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Title: Design, analysis and multi-criteria optimization of micromixers
Author: Cortes Quiroz, C. A.
Awarding Body: University College London (University of London)
Current Institution: University College London (University of London)
Date of Award: 2012
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Abstract:
Mixing is a key process in microfluidic systems since that samples and reagents generally need to be mixed thoroughly before chemical or biological analysis or reactions. Micromixers are designed to fulfil this critical process. In general, the development of microdevices is a competitive field that requires from researchers shorter times and lower costs in prototyping. Computational Fluid Dynamics (CFD) helps in reducing the time from concept to device design. Intuition and experience of the designer is usually behind its application on design improvement, by analyzing some physical variables to determine the effect of design parameters and to adjust them accordingly to the pursued objectives. In this thesis, a design and optimization strategy is presented and used for the analysis and design of micromixers. The method systematically integrates CFD with an optimization strategy based on the use of Design of Experiments, Surrogate Modelling and Multi-Objective Genetic Algorithm techniques. The aim is to define optimum designs that give the trade-off of the performance parameters, which in this study are the mixing index, defined on the basis of mass concentration distribution, and the pressure drop in the microchannel. Three types of micromixers have been studied and their geometric parameters have been optimized. They are the Staggered Herringbone Mixer and two novel designs, a planar micromixer with baffles in the microchannel and a 3-D T-type micromixer. A completed fabrication method was implemented as part of this thesis work and it was used to fabricate some of the micromixers. Experimental measurements and published data have been used to validate the numerical results. The outcomes of this thesis demonstrate that using advanced optimisation techniques on the basis of CFD solutions and analyses allows the design of optimum micromixers for different operation conditions, which can be set by the designer, without being necessary to use a referential design to start the method.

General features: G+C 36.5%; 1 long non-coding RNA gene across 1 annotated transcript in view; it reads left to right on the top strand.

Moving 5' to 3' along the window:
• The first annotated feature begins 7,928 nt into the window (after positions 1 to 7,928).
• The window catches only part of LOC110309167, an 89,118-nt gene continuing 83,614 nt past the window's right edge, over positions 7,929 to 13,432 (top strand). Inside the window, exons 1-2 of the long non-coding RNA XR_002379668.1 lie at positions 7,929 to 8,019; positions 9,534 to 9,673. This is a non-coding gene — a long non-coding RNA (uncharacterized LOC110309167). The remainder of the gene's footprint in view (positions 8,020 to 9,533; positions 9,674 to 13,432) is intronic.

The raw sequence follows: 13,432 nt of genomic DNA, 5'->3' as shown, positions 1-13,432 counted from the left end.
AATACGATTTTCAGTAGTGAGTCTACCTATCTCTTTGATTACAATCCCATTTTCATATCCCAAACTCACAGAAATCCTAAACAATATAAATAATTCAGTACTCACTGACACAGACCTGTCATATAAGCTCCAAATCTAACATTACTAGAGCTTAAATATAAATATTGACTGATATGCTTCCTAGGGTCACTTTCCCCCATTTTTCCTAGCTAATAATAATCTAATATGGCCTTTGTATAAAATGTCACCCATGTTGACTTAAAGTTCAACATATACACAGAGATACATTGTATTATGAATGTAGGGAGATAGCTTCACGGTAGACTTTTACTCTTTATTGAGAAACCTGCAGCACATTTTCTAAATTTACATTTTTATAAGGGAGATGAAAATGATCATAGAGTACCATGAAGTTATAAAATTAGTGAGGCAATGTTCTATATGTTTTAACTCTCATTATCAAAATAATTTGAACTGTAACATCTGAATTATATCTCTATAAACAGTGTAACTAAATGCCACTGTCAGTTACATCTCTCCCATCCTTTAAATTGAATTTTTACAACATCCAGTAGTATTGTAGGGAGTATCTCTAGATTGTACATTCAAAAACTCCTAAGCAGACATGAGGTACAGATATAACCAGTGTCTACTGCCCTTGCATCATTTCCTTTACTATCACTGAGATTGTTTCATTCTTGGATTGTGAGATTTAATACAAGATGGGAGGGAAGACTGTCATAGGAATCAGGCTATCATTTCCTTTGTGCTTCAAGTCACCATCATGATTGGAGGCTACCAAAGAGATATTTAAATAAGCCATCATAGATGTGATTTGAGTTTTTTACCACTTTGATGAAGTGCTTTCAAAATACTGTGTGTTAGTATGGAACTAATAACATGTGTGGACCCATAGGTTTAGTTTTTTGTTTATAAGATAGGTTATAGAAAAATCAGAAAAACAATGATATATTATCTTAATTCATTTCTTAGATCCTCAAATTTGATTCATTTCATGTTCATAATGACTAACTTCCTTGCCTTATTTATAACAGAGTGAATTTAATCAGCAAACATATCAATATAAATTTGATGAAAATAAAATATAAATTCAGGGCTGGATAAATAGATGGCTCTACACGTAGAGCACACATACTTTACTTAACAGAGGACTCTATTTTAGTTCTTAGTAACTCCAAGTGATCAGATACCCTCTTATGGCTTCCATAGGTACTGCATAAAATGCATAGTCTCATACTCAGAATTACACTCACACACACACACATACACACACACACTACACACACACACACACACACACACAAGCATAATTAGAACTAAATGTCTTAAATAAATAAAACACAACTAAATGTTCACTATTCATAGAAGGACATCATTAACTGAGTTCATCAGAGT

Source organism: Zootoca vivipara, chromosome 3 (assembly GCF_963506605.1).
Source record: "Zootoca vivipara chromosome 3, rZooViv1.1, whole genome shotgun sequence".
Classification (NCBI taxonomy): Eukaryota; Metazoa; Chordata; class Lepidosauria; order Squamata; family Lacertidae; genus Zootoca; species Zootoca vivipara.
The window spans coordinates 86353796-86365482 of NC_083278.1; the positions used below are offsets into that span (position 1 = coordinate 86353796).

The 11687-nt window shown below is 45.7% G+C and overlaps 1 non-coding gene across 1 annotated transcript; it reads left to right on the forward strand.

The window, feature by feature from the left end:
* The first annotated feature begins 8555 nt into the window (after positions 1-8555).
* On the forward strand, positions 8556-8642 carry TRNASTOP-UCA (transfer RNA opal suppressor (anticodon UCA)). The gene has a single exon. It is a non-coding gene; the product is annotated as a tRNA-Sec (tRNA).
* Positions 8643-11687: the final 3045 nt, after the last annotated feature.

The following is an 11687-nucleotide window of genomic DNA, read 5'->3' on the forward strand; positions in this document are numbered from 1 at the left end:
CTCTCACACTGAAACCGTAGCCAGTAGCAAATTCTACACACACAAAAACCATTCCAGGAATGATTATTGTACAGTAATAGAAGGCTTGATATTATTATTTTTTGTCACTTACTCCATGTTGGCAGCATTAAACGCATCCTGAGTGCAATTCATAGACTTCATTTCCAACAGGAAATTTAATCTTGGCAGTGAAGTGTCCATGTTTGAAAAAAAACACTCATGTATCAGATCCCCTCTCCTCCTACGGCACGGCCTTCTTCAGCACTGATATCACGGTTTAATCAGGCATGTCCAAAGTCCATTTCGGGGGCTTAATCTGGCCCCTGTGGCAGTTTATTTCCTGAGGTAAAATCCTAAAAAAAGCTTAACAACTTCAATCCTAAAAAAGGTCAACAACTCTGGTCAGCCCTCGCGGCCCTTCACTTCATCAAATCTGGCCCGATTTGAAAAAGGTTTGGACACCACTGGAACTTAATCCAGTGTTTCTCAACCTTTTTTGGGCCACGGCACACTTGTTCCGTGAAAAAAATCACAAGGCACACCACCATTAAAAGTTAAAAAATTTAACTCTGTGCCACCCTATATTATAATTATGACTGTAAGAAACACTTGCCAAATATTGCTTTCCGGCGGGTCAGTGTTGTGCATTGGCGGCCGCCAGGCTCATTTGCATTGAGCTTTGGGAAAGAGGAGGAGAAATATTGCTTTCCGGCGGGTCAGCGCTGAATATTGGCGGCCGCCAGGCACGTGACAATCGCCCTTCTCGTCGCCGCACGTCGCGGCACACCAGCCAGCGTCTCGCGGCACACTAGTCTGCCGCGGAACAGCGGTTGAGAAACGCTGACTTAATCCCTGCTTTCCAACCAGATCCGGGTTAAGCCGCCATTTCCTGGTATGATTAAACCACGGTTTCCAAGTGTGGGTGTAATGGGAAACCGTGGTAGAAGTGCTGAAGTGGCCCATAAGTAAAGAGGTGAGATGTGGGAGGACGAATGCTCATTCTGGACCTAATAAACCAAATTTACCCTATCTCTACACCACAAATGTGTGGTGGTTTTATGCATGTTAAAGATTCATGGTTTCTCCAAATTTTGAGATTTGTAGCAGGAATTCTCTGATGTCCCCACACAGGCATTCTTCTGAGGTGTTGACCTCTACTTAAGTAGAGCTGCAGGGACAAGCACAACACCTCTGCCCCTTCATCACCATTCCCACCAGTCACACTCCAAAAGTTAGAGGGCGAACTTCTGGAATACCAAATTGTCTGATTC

Supervisor: Not available Sponsor: Not available
Qualification Name: Thesis (Ph.D.) Qualification Level: Doctoral
EThOS ID: uk.bl.ethos.625897  DOI: Not available
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